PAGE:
“What I had found to be the common denominator in all of this was that I was having to build my social circle every time, and that I had lost almost all my close friends or not made any lasting connections over the years,” Nauleau said.“With my background in software and tech, I started forming different ideas around how I could use it to help others in my situation, as well as myself.” The hope is that the app will be used to create a community, somewhere to share thoughts, ideas and socialize for people of all walks of life with one common denominator—addiction and recovery.Showing off his slimmed down frame in cream chinos and a fitted navy polo shirt, Arg grinned across the table at his date, who looked lovely in a black mesh dress which featured pink roses on the front.
“I think society has come a long way in regards to addiction, but that we still have a ways to go,” Nauleau said. The numbers are growing, and it’s affecting everyone from kids, to grandparents, and third world countries, to the most affluent parts of the country.
We can’t just turn a blind eye to it anymore.” As is the case in many organizations, AA and the recovery community have had to adapt to modern technological advances.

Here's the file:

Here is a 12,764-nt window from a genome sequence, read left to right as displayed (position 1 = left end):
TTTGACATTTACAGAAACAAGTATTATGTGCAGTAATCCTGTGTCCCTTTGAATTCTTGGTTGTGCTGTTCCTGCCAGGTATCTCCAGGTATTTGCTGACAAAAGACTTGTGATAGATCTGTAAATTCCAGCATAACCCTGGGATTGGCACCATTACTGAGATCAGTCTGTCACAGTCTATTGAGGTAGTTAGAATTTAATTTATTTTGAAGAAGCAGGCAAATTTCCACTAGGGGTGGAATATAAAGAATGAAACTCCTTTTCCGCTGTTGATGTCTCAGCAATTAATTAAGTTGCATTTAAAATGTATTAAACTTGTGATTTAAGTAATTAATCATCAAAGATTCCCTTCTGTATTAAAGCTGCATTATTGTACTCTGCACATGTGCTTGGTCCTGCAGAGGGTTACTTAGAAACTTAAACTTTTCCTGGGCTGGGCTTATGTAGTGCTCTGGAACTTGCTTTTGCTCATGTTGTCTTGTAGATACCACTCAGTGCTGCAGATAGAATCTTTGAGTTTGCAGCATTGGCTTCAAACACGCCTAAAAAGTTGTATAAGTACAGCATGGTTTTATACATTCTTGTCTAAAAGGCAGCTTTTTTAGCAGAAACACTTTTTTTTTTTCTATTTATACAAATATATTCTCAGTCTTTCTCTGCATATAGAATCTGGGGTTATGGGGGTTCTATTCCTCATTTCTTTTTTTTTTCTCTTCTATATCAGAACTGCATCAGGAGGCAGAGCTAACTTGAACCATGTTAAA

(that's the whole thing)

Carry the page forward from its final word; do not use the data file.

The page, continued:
I couldn’t believe my luck in finding such a real, honest, sober guy who was just like me. The problem was that I wasn’t about to launch it even though I am clearly completely capable (not! I figured I would wait for some other mastermind to come up with the idea. Now there’s a new Tinder in town—meet Sober, a Tinder-esque, location-based, social networking app targeting the sobriety community. Though similar to Tinder in its use of swiping right to “like” another user, the app also incorporates aspects of other social media platforms.
These include a Twitter-like feature, which allows users to post short updates, as well as a Facebook-like friending and messaging feature.
I’ll admit, I was also thinking that maybe it would inspire a young, sober guy to message me.